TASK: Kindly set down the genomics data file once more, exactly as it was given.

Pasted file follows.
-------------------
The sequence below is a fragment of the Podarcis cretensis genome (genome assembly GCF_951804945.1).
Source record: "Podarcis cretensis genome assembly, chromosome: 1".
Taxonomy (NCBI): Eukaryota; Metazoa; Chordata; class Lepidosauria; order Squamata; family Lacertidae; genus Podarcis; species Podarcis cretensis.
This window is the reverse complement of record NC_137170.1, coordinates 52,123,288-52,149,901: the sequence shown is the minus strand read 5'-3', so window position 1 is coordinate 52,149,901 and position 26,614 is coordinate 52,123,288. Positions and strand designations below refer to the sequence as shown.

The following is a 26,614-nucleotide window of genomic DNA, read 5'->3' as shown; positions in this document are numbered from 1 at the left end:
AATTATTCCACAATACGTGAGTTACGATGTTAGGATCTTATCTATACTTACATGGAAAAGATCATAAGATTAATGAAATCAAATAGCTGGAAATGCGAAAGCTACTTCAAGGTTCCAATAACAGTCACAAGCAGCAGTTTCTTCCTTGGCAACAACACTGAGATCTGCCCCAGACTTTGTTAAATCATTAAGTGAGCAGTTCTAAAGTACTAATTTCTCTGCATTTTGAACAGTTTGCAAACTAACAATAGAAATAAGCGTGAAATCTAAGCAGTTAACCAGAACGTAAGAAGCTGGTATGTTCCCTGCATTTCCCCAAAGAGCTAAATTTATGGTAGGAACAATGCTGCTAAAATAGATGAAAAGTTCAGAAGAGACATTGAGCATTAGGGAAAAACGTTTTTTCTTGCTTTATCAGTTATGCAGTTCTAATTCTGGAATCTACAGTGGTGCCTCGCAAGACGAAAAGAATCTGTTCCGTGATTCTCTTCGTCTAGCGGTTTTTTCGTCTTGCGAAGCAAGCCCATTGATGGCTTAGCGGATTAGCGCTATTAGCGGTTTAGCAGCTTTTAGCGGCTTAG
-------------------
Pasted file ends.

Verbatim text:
The sequence below is a fragment of the Podarcis cretensis genome (genome assembly GCF_951804945.1).
Source record: "Podarcis cretensis genome assembly, chromosome: 1".
Taxonomy (NCBI): Eukaryota; Metazoa; Chordata; class Lepidosauria; order Squamata; family Lacertidae; genus Podarcis; species Podarcis cretensis.
This window is the reverse complement of record NC_137170.1, coordinates 52,123,288-52,149,901: the sequence shown is the minus strand read 5'-3', so window position 1 is coordinate 52,149,901 and position 26,614 is coordinate 52,123,288. Positions and strand designations below refer to the sequence as shown.

The following is a 26,614-nucleotide window of genomic DNA, read 5'->3' as shown; positions in this document are numbered from 1 at the left end:
AATTATTCCACAATACGTGAGTTACGATGTTAGGATCTTATCTATACTTACATGGAAAAGATCATAAGATTAATGAAATCAAATAGCTGGAAATGCGAAAGCTACTTCAAGGTTCCAATAACAGTCACAAGCAGCAGTTTCTTCCTTGGCAACAACACTGAGATCTGCCCCAGACTTTGTTAAATCATTAAGTGAGCAGTTCTAAAGTACTAATTTCTCTGCATTTTGAACAGTTTGCAAACTAACAATAGAAATAAGCGTGAAATCTAAGCAGTTAACCAGAACGTAAGAAGCTGGTATGTTCCCTGCATTTCCCCAAAGAGCTAAATTTATGGTAGGAACAATGCTGCTAAAATAGATGAAAAGTTCAGAAGAGACATTGAGCATTAGGGAAAAACGTTTTTTCTTGCTTTATCAGTTATGCAGTTCTAATTCTGGAATCTACAGTGGTGCCTCGCAAGACGAAAAGAATCTGTTCCGTGATTCTCTTCGTCTAGCGGTTTTTTCGTCTTGCGAAGCAAGCCCATTGATGGCTTAGCGGATTAGCGCTATTAGCGGTTTAGCAGCTTTTAGCGGCTTAG